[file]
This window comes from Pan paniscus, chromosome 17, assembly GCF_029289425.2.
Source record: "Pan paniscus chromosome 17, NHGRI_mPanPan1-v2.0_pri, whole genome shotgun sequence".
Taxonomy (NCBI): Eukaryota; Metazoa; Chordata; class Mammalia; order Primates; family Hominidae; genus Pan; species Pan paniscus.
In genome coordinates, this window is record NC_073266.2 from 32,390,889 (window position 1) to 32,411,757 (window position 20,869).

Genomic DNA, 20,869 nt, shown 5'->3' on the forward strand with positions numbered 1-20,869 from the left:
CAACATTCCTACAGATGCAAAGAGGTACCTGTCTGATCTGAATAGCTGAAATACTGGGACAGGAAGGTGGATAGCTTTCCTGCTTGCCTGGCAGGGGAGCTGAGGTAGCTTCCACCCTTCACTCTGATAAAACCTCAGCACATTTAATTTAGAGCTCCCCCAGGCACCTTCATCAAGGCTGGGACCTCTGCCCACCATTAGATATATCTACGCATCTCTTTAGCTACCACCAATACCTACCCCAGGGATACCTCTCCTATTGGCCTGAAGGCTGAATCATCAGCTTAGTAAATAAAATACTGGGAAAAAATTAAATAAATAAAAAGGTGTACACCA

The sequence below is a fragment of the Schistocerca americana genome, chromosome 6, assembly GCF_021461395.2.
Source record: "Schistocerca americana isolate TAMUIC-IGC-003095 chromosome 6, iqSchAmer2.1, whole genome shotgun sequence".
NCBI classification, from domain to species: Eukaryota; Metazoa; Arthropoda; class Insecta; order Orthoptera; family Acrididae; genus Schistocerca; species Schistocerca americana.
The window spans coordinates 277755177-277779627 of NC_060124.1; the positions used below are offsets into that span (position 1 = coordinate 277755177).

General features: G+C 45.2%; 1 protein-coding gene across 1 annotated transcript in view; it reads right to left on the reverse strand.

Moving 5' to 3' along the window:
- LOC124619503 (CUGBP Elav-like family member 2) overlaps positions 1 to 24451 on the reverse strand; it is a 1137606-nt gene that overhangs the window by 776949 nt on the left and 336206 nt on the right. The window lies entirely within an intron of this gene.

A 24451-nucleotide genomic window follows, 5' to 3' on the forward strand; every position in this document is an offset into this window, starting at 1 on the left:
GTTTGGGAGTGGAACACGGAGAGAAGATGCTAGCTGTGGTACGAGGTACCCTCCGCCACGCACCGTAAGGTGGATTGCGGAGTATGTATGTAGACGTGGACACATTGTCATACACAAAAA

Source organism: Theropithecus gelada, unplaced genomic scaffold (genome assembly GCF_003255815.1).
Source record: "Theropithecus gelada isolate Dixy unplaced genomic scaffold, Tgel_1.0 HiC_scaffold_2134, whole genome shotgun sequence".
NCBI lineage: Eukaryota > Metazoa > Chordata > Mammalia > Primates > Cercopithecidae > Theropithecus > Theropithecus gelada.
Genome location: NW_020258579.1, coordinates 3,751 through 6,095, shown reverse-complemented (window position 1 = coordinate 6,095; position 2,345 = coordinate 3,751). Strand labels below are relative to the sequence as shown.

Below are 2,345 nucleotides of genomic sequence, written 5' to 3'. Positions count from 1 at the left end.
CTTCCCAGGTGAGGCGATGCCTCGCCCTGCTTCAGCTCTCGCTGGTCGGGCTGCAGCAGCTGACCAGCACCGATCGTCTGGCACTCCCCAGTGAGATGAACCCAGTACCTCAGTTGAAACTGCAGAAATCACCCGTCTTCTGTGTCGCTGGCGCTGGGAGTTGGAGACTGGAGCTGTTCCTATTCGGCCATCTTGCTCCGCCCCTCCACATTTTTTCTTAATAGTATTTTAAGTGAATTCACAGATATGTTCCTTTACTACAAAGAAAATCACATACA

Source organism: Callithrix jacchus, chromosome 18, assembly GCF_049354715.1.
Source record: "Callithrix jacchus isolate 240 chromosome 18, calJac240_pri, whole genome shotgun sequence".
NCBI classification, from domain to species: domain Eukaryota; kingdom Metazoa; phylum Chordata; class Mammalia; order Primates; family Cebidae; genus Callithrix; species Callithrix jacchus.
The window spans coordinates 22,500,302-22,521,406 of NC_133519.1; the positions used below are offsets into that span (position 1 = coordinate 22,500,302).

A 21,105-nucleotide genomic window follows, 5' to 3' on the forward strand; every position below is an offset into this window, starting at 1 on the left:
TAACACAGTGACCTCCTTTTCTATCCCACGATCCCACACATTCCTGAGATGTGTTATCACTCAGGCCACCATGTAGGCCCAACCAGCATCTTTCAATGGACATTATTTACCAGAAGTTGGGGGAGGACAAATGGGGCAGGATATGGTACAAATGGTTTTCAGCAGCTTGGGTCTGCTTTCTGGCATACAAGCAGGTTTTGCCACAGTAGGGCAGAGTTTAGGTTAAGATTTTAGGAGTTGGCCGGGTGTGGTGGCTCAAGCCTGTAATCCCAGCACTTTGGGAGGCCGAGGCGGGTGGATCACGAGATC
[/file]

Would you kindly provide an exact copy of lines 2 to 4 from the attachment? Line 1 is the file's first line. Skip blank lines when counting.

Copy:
Source record: "Pan paniscus chromosome 17, NHGRI_mPanPan1-v2.0_pri, whole genome shotgun sequence".
Taxonomy (NCBI): Eukaryota; Metazoa; Chordata; class Mammalia; order Primates; family Hominidae; genus Pan; species Pan paniscus.
In genome coordinates, this window is record NC_073266.2 from 32,390,889 (window position 1) to 32,411,757 (window position 20,869).